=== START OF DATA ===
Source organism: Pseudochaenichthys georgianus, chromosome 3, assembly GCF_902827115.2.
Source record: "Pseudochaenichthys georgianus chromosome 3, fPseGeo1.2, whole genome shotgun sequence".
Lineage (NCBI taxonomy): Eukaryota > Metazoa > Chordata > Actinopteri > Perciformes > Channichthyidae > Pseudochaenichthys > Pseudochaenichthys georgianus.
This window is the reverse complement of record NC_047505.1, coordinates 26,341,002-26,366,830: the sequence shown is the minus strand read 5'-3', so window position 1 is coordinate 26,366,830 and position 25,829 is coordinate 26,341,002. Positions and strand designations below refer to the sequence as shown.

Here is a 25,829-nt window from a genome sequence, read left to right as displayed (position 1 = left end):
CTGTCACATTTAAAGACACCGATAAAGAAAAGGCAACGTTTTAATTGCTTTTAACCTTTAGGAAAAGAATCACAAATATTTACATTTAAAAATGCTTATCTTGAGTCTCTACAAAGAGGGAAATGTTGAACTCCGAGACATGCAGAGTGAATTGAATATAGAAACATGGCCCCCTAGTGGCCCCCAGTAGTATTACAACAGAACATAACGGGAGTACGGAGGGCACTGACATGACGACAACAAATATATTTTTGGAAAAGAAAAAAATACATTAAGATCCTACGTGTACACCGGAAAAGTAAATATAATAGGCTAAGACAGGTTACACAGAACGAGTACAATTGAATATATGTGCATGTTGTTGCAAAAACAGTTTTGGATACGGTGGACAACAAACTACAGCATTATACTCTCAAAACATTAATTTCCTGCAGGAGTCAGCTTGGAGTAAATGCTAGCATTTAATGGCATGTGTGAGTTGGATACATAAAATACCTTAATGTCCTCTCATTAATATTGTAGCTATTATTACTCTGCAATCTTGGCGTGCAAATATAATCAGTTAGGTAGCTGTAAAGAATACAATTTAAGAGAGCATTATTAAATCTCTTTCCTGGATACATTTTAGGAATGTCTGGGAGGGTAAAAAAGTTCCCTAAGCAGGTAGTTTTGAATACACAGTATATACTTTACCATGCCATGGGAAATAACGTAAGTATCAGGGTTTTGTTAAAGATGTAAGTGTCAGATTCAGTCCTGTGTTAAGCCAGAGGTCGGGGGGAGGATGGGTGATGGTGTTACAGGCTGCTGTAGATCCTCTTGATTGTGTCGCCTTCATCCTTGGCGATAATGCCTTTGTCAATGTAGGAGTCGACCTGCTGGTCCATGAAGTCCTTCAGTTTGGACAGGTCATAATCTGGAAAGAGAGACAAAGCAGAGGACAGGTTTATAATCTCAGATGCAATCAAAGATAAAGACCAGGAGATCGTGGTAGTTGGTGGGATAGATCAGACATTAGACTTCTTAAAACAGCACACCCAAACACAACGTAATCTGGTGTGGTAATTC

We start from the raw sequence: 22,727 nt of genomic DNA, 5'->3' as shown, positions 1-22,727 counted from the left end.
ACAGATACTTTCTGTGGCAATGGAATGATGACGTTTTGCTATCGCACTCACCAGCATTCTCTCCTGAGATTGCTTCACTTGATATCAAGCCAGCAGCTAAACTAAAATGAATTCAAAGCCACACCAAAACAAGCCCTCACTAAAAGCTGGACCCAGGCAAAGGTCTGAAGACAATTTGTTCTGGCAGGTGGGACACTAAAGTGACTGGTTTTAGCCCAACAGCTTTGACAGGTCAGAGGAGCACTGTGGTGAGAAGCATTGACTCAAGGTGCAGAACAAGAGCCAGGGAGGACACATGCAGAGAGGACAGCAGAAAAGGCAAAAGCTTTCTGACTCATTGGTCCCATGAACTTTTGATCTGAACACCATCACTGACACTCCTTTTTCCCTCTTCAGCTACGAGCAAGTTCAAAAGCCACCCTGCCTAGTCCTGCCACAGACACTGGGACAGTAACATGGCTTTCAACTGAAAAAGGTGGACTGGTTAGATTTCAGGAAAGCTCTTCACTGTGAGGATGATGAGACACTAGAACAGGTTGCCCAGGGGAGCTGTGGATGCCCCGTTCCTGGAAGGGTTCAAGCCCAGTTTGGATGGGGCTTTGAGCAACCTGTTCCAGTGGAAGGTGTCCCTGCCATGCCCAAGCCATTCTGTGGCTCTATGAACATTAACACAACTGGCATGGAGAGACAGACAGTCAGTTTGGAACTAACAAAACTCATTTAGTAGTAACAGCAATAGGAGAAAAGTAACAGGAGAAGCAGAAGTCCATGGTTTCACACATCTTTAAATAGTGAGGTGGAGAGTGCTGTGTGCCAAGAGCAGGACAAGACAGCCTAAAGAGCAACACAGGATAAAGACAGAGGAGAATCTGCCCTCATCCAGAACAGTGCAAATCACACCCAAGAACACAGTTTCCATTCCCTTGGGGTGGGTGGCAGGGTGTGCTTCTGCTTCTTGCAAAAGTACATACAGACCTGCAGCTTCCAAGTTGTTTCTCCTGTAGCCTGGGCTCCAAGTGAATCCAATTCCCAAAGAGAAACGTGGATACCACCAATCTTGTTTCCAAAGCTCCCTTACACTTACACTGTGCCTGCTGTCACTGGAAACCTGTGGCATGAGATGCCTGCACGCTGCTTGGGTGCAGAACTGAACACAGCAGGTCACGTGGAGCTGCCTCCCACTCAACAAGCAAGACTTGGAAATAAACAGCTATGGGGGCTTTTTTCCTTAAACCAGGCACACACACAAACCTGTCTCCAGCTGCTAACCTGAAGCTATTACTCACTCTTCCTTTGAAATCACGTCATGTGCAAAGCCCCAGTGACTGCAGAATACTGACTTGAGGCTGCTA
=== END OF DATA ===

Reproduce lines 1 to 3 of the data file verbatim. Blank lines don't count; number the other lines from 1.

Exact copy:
Source organism: Pseudochaenichthys georgianus, chromosome 3, assembly GCF_902827115.2.
Source record: "Pseudochaenichthys georgianus chromosome 3, fPseGeo1.2, whole genome shotgun sequence".
Lineage (NCBI taxonomy): Eukaryota > Metazoa > Chordata > Actinopteri > Perciformes > Channichthyidae > Pseudochaenichthys > Pseudochaenichthys georgianus.